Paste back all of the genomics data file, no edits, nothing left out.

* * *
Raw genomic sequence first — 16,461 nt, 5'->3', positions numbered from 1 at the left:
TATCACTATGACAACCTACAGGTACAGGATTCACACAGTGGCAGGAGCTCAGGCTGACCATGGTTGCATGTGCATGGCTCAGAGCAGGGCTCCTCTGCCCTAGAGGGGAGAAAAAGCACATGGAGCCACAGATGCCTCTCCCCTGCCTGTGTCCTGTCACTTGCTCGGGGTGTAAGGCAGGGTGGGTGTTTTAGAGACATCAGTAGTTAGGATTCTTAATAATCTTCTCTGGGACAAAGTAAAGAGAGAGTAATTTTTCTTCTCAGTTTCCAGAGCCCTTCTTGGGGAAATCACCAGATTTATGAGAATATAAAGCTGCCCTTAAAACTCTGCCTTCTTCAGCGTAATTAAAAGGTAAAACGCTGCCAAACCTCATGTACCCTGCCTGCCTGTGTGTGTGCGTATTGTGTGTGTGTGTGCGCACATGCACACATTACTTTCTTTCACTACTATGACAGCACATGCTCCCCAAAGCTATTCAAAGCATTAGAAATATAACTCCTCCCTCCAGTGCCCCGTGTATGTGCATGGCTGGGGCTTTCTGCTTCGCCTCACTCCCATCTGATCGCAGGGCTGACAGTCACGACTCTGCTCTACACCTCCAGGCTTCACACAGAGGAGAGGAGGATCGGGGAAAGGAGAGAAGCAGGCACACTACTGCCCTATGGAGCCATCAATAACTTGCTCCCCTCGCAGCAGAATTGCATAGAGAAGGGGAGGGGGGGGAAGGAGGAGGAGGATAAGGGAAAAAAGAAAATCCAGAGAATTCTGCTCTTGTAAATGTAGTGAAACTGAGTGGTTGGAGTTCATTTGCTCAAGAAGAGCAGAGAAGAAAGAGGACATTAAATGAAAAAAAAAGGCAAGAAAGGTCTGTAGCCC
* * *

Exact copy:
Raw genomic sequence first — 16,461 nt, 5'->3', positions numbered from 1 at the left:
TATCACTATGACAACCTACAGGTACAGGATTCACACAGTGGCAGGAGCTCAGGCTGACCATGGTTGCATGTGCATGGCTCAGAGCAGGGCTCCTCTGCCCTAGAGGGGAGAAAAAGCACATGGAGCCACAGATGCCTCTCCCCTGCCTGTGTCCTGTCACTTGCTCGGGGTGTAAGGCAGGGTGGGTGTTTTAGAGACATCAGTAGTTAGGATTCTTAATAATCTTCTCTGGGACAAAGTAAAGAGAGAGTAATTTTTCTTCTCAGTTTCCAGAGCCCTTCTTGGGGAAATCACCAGATTTATGAGAATATAAAGCTGCCCTTAAAACTCTGCCTTCTTCAGCGTAATTAAAAGGTAAAACGCTGCCAAACCTCATGTACCCTGCCTGCCTGTGTGTGTGCGTATTGTGTGTGTGTGTGCGCACATGCACACATTACTTTCTTTCACTACTATGACAGCACATGCTCCCCAAAGCTATTCAAAGCATTAGAAATATAACTCCTCCCTCCAGTGCCCCGTGTATGTGCATGGCTGGGGCTTTCTGCTTCGCCTCACTCCCATCTGATCGCAGGGCTGACAGTCACGACTCTGCTCTACACCTCCAGGCTTCACACAGAGGAGAGGAGGATCGGGGAAAGGAGAGAAGCAGGCACACTACTGCCCTATGGAGCCATCAATAACTTGCTCCCCTCGCAGCAGAATTGCATAGAGAAGGGGAGGGGGGGGAAGGAGGAGGAGGATAAGGGAAAAAAGAAAATCCAGAGAATTCTGCTCTTGTAAATGTAGTGAAACTGAGTGGTTGGAGTTCATTTGCTCAAGAAGAGCAGAGAAGAAAGAGGACATTAAATGAAAAAAAAAGGCAAGAAAGGTCTGTAGCCC